2. Description of Experiments

2.1. Experiment with the Earth’ Magnetic Field

Figure 1 shows the experimental design on measuring the speed of the partially shielded coil with the wire. Frame 1 is made of the square aluminum profile of 15 mm at width, bent as a large square with a length of the inner side of 100 mm. Inside the frame, 610 m of enameled copper wire with a diameter of 0.2 mm is laid. Approximate number of turns: 1385. For additional protection, the insulating tape is wound on the frame. On one side of obtained coil, the permalloy foil 2 of 100 mm at width and 20 μm in thickness is wound. Winding is a thin-walled cylinder with a diameter of 22 mm and 10 layers of foil. To measure the voltage in the coil, the multimeter is used in the measurement mode of constant voltage with a precision of 1 mV. The coil moves perpendicular to the frame plane at speed
$v=90\pm 10\text{}\text{km}/\text{h}$ . The vector projection of the Earth’s magnetic induction on the frame plane B consists of the horizontal B_{x} and vertical B_{y} components. Magnitude of the horizontal intensity of the Earth’s magnetic field at the place of observation (St. Petersburg) is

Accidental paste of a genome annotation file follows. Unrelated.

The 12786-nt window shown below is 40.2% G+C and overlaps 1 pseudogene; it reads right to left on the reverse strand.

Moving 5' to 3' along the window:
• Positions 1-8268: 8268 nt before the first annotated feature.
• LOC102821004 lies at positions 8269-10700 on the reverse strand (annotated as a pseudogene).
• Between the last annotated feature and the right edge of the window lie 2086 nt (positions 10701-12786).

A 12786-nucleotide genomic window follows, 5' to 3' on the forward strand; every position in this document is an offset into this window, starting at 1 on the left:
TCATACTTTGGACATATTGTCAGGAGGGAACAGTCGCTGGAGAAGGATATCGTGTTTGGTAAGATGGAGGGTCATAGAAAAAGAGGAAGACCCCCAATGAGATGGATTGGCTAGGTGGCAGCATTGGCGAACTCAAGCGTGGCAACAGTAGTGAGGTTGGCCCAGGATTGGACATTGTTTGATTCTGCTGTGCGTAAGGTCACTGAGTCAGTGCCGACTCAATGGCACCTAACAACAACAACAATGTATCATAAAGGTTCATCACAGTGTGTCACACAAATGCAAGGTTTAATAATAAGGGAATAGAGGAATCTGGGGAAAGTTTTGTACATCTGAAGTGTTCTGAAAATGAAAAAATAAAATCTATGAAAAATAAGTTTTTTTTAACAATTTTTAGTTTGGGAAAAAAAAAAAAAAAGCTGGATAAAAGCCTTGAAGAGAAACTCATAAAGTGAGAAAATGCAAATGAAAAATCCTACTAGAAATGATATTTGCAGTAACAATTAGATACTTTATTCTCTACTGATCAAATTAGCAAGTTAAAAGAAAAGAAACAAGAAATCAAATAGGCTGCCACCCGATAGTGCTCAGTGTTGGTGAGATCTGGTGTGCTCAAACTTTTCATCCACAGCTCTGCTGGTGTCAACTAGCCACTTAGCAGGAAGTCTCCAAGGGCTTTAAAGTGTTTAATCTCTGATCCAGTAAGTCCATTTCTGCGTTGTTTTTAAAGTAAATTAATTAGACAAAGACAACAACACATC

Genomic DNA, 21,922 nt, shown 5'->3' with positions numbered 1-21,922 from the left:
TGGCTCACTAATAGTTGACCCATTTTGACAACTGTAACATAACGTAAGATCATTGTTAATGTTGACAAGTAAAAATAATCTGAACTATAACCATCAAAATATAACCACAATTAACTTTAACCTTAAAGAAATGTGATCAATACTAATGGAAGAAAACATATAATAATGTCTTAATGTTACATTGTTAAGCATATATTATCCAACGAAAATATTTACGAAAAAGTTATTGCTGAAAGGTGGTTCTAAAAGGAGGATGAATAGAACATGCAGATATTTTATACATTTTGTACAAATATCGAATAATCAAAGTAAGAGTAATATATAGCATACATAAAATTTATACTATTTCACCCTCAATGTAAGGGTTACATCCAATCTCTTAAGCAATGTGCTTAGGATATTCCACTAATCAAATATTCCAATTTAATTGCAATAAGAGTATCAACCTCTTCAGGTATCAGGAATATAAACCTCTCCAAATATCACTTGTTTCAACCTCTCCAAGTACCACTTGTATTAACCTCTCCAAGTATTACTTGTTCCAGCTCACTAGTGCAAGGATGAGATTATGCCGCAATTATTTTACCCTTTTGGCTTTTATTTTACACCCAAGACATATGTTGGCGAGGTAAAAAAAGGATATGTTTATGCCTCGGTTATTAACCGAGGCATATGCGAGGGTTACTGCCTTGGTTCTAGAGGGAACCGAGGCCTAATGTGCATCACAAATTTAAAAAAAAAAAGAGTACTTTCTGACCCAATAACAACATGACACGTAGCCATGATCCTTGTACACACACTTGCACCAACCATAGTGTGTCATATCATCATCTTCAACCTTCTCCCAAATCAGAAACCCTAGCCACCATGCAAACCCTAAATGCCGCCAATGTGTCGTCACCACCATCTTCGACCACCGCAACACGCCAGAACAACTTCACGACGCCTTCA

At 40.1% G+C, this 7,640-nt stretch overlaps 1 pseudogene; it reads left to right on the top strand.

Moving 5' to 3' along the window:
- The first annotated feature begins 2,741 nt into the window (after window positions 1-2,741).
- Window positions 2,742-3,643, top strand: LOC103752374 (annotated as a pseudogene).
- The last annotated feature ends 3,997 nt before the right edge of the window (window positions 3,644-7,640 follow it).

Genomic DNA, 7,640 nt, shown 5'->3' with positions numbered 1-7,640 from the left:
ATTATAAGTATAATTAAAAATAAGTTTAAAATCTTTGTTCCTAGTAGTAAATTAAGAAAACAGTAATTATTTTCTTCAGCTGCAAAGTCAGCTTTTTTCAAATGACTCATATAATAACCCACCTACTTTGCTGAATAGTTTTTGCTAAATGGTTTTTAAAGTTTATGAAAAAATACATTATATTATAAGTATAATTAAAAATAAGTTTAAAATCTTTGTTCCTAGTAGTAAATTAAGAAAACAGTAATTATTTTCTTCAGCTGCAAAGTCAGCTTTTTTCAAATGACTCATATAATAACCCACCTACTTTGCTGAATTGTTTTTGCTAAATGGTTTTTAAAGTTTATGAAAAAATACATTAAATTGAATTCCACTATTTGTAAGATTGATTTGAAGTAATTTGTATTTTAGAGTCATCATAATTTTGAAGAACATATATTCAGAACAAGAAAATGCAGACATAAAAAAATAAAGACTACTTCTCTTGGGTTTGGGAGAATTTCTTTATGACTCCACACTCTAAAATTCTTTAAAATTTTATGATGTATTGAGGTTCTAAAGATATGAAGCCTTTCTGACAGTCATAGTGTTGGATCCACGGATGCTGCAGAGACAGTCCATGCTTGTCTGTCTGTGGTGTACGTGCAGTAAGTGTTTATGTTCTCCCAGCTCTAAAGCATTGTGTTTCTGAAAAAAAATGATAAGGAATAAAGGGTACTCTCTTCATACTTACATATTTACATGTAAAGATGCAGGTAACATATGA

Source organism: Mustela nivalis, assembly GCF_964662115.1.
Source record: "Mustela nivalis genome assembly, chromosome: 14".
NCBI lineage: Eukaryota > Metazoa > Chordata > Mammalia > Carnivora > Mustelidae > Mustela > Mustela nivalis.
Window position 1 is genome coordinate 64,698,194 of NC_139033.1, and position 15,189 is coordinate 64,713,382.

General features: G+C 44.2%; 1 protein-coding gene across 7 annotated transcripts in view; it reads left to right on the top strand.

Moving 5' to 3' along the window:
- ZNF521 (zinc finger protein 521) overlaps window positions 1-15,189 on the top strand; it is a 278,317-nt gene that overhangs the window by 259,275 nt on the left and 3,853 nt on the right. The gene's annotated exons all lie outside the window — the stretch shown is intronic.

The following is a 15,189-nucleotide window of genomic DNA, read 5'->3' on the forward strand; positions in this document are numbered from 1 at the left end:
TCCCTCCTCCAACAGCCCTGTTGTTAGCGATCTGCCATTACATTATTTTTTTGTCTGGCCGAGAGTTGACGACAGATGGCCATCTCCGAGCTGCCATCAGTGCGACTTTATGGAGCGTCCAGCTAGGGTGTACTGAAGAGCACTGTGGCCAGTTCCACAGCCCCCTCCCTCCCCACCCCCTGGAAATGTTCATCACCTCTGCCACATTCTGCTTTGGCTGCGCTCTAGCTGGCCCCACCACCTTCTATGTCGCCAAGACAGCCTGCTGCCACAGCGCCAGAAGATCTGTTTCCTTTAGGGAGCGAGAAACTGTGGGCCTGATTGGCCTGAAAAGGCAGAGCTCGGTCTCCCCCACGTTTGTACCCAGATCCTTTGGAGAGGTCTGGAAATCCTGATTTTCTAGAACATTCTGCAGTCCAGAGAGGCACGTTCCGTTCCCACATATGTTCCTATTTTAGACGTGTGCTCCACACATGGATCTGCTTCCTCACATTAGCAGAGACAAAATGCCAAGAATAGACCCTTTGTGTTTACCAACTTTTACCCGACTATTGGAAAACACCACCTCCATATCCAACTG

${H}_{g}\simeq 15\text{\xb5T}$ according to [7] . The angle between this component and B_{x} equals to 20.4. Thus, the magnitude of B_{x} can be calculated according to the formula (1):

${B}_{x}=\mu {H}_{g}\mathrm{cos}\left(20.4\u02da\right)\cong 14\text{\mu T}$ (1)

Here $\mu \simeq 1$ is the magnetic permeability of the air atmosphere.

The experiment was carried out inside a moving vehicle. The weakening of the magnetic field by the vehicle’s steel body at the place of measuring (near the window) was not significant, since the compass with a magnetic arrow operated like outside the vehicle’s body as well.

In coil sides, the motional EMF caused by the Lorentz forces acting on the free electrons of the conductor appears. Lorentz force F_{Ly} acting along the upper and lower sides of the loop are mutually compensated. Lorentz forces along the sides F_{Lx}, according to the existing theory, are not to be compensated due to the

Figure 1. Scheme of experiment No. 1.

shielding of the magnetic field on the side with permalloy shield. The shielding effectiveness of the thin-walled cylinder from N layers of foil can be evaluated [1] by formula (2):

$T=\frac{D}{\mu Nd}$ (2)